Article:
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Greece Proposes Border Fence to Stem Tide of Illegal Immigrants; EU Says Not So Fast

Greece has decided to build a 12-kilometer fence along its border with neighboring Turkey -- an attempt to curb illegal immigration into the European Union.

According to Greece, the influx of immigrants has taken a burdensome toll on the country's economy. Greek Public Order Minister Christos Papoutsis announced the decision, calling it a "necessary" step as the country "can no longer tolerate such high numbers" of illegal immigrants.

The proposed fence will be built in one of the busiest thoroughfares for illegal traffic, along the country's only overland border with Turkey. According to the European Union border control agency Frontex, in October 2010, this area saw an average of 245 people illegally crossing into Greece every day. The other areas of the Greece-Turkey border are covered by a river where illegal migrants usually cross into the country on inflatable boats.

The Communist Party of Greece has joined international humanitarian groups in denouncing the measure, calling it "barbaric." Activists also have expressed concern that the fence will prohibit asylum seekers and others looking for safety.

The proposed border fence is a "strong measure," says Kalliopi Stefanaki, the UNHCR protection officer for Greece, but every country has a right to protect its own borders, she says.

"We agree that Greece in entitled to enhance security at its borders in any way it sees fit," she said. "What we are concerned about is that the rights of those who want to cross this, or any other border, to request protection are protected."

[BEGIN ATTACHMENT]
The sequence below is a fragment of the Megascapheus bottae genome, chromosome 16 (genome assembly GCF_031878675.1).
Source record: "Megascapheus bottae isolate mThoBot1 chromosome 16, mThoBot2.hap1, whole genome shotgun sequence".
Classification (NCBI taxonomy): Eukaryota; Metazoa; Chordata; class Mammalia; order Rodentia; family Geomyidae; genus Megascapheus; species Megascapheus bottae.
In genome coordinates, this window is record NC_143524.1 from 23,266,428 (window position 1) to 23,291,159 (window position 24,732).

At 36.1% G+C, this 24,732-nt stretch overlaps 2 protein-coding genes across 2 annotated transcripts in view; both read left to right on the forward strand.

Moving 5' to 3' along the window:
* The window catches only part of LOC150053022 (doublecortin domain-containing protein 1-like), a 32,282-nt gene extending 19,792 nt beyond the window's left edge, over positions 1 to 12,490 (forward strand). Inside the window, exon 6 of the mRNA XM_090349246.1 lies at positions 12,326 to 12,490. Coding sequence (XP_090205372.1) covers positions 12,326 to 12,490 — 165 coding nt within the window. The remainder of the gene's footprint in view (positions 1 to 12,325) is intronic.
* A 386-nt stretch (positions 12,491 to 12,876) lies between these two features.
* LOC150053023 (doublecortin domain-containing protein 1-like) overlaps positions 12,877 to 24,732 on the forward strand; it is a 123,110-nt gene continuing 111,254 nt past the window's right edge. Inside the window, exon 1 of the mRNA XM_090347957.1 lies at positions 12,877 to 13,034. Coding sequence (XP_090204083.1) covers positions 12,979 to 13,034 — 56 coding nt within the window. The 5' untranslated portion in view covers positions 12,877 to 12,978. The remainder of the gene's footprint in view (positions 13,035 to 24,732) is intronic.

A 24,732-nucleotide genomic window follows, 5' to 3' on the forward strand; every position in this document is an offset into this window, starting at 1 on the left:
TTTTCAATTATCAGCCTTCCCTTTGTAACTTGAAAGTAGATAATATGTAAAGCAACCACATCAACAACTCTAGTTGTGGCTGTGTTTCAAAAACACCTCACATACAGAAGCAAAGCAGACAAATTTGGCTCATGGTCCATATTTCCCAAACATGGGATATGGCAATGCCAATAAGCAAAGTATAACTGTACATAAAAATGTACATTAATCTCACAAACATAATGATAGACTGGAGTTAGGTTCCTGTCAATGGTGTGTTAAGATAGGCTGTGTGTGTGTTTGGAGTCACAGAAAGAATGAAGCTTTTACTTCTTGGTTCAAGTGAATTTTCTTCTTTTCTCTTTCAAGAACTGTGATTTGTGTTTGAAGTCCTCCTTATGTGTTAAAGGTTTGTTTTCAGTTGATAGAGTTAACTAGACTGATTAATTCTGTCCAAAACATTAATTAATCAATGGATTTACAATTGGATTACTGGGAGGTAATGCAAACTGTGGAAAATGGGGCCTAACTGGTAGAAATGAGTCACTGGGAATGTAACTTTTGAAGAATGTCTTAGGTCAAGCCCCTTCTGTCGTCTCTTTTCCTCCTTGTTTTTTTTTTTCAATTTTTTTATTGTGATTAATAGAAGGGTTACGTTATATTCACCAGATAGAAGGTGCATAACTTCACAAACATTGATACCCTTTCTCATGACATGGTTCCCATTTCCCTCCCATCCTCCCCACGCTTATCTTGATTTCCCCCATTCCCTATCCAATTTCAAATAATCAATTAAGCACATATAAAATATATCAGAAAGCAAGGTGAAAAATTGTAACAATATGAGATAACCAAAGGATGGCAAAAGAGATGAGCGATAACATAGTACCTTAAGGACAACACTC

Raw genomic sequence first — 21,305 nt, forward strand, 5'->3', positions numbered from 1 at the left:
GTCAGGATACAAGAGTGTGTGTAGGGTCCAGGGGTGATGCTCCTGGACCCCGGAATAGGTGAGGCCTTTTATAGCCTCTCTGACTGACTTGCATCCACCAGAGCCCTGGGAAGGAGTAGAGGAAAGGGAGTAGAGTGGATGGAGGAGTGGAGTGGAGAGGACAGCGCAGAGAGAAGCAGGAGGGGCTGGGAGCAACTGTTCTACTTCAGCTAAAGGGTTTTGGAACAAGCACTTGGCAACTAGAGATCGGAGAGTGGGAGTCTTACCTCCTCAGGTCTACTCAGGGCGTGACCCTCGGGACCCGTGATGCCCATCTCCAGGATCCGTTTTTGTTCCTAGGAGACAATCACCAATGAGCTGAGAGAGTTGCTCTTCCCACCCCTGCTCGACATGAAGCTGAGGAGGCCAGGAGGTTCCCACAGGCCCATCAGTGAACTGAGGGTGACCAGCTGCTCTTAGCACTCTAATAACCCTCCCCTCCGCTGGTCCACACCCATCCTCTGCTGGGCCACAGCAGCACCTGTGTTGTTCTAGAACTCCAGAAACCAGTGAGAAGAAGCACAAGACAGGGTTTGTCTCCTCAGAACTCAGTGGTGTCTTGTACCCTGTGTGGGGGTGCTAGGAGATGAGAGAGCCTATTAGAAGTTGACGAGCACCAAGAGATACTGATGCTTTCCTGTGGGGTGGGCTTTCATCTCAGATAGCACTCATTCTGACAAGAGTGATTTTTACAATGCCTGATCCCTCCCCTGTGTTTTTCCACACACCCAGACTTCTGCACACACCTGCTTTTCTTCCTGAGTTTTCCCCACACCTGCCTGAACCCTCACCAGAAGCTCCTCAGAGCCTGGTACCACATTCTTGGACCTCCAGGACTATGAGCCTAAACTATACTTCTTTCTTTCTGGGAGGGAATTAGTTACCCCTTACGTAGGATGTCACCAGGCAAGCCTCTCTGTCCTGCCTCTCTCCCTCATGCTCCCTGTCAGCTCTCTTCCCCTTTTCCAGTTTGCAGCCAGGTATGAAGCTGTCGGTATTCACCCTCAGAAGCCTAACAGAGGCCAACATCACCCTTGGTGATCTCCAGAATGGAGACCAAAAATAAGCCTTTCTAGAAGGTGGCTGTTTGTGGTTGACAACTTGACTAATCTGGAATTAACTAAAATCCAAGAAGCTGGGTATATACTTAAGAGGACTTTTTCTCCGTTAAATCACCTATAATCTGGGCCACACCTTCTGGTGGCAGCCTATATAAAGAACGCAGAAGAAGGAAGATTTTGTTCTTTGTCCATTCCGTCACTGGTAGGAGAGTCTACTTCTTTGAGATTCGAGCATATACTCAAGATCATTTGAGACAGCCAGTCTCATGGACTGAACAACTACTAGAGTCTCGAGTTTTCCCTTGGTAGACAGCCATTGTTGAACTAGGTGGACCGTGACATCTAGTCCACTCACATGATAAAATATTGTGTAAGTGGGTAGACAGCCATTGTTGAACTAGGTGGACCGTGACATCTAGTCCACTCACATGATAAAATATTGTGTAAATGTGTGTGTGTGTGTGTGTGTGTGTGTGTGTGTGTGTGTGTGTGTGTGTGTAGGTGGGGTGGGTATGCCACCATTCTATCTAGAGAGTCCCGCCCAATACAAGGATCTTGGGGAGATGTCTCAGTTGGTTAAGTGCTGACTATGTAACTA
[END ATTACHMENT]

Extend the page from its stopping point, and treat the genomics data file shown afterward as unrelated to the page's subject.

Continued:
Meanwhile, the European Union has approved the border fence as a "short-term measure," but is dismissing plans for a permanent fence:

An estimated 90 percent of all illegal immigrants who enter the European Union do so through Greece.

Daniel Esdras, the head of the Greek office for the International Organization for Migration, says the border is not Greece's to protect. "The idea of building more walls around a Fortress Europe is outdated," he says. "These are not just Greece's borders, but also those of the European Union. And people will carry on trying to reach a better life unless conditions in their home countries are improved. This is something governments should together be focusing on."

No official timeline on the border fence's construction has been given and Greece's Public Order Ministry says the proposal is still at an initial stage.

One last thing…
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